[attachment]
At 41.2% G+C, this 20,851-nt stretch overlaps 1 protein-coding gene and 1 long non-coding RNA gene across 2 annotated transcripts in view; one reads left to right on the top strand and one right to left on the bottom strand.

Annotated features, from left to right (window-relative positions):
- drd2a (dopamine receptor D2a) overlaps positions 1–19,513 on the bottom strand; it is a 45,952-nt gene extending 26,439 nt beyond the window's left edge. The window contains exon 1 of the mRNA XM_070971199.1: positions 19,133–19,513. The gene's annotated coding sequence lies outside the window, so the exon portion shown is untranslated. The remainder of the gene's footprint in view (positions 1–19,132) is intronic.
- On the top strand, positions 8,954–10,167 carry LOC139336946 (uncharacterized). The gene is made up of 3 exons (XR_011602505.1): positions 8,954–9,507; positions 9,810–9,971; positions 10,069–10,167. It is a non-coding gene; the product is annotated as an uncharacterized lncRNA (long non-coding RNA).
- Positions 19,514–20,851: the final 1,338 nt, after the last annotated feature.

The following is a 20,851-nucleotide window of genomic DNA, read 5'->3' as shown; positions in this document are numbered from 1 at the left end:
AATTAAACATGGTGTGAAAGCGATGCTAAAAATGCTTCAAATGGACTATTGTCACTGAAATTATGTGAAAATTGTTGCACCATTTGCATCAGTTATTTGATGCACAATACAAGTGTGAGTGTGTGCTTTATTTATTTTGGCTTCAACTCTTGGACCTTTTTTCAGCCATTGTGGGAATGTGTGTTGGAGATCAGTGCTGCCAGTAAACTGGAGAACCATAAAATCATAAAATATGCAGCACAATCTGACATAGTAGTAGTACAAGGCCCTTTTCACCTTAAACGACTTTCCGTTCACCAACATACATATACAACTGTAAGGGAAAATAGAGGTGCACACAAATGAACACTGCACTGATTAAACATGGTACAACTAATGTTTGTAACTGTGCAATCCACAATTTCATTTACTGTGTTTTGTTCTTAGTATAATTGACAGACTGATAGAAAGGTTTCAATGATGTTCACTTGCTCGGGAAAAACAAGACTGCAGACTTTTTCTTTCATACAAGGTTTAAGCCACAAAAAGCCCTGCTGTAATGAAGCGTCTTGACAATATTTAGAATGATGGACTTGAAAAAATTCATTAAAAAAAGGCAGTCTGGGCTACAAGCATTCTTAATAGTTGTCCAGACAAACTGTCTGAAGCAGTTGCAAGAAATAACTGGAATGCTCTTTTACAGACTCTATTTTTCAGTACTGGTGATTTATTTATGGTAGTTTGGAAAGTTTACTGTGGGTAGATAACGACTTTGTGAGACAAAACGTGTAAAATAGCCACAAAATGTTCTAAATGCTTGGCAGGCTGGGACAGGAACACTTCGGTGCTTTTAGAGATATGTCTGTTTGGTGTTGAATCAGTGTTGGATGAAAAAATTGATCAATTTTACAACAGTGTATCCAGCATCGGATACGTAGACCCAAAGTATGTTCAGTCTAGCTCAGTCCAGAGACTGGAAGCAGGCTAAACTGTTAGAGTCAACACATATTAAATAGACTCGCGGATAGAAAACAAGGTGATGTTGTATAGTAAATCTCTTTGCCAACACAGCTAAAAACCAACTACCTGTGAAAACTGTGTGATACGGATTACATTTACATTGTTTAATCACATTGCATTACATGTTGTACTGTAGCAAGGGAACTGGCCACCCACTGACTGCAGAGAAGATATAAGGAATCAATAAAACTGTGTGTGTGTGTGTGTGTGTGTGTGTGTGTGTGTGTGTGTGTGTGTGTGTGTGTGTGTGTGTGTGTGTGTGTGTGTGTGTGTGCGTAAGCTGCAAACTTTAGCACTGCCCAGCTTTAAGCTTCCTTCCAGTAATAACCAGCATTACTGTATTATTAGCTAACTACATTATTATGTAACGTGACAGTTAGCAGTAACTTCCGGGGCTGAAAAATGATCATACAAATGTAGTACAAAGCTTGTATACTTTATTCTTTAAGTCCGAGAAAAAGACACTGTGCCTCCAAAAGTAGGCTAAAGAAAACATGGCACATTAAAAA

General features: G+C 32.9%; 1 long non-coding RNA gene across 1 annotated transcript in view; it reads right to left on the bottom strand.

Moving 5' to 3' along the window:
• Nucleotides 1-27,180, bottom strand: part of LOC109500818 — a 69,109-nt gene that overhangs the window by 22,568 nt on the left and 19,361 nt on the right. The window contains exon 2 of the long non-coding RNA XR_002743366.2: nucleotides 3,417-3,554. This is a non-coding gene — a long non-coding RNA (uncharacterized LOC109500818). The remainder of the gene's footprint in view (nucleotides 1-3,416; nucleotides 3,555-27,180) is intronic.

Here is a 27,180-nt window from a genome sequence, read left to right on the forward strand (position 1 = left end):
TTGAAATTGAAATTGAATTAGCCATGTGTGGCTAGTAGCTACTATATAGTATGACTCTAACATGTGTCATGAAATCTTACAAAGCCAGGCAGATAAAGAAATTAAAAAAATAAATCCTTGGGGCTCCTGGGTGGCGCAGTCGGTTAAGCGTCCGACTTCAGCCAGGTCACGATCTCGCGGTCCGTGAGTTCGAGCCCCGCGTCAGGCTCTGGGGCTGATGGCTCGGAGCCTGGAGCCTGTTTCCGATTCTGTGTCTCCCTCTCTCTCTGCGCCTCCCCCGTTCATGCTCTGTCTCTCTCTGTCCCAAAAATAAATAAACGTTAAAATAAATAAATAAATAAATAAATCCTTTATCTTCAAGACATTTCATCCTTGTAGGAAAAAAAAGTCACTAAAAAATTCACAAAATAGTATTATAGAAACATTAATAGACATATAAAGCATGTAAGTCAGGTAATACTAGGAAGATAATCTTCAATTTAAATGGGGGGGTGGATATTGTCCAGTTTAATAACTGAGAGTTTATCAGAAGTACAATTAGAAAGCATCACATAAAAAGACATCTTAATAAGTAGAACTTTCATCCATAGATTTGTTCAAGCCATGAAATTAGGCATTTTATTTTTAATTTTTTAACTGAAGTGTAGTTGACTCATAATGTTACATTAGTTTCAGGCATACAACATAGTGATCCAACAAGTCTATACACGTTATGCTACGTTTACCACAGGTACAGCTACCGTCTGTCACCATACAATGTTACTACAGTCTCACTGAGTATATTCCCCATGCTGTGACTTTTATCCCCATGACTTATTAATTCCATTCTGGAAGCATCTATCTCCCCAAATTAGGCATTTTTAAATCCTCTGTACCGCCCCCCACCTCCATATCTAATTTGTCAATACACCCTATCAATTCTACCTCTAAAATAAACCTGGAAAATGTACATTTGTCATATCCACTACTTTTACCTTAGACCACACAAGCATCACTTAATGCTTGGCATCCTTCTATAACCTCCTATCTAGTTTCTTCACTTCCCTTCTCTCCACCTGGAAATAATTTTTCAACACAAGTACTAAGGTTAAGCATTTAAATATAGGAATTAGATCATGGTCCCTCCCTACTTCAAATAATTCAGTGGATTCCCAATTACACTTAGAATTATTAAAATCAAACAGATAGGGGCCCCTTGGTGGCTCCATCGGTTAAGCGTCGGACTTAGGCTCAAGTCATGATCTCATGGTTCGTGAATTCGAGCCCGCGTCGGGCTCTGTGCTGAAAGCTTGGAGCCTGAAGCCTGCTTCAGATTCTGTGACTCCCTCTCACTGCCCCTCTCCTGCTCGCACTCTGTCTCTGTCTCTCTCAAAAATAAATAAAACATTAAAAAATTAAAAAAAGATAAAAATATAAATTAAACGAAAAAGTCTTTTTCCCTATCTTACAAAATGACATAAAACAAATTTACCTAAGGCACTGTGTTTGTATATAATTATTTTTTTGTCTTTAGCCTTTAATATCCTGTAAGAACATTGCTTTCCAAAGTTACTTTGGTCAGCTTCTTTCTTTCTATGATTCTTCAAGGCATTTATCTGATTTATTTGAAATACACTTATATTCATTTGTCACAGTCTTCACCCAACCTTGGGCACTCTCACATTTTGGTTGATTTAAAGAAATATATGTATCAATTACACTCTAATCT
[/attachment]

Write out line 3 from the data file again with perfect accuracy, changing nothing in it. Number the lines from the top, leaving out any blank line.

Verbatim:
- drd2a (dopamine receptor D2a) overlaps positions 1–19,513 on the bottom strand; it is a 45,952-nt gene extending 26,439 nt beyond the window's left edge. The window contains exon 1 of the mRNA XM_070971199.1: positions 19,133–19,513. The gene's annotated coding sequence lies outside the window, so the exon portion shown is untranslated. The remainder of the gene's footprint in view (positions 1–19,132) is intronic.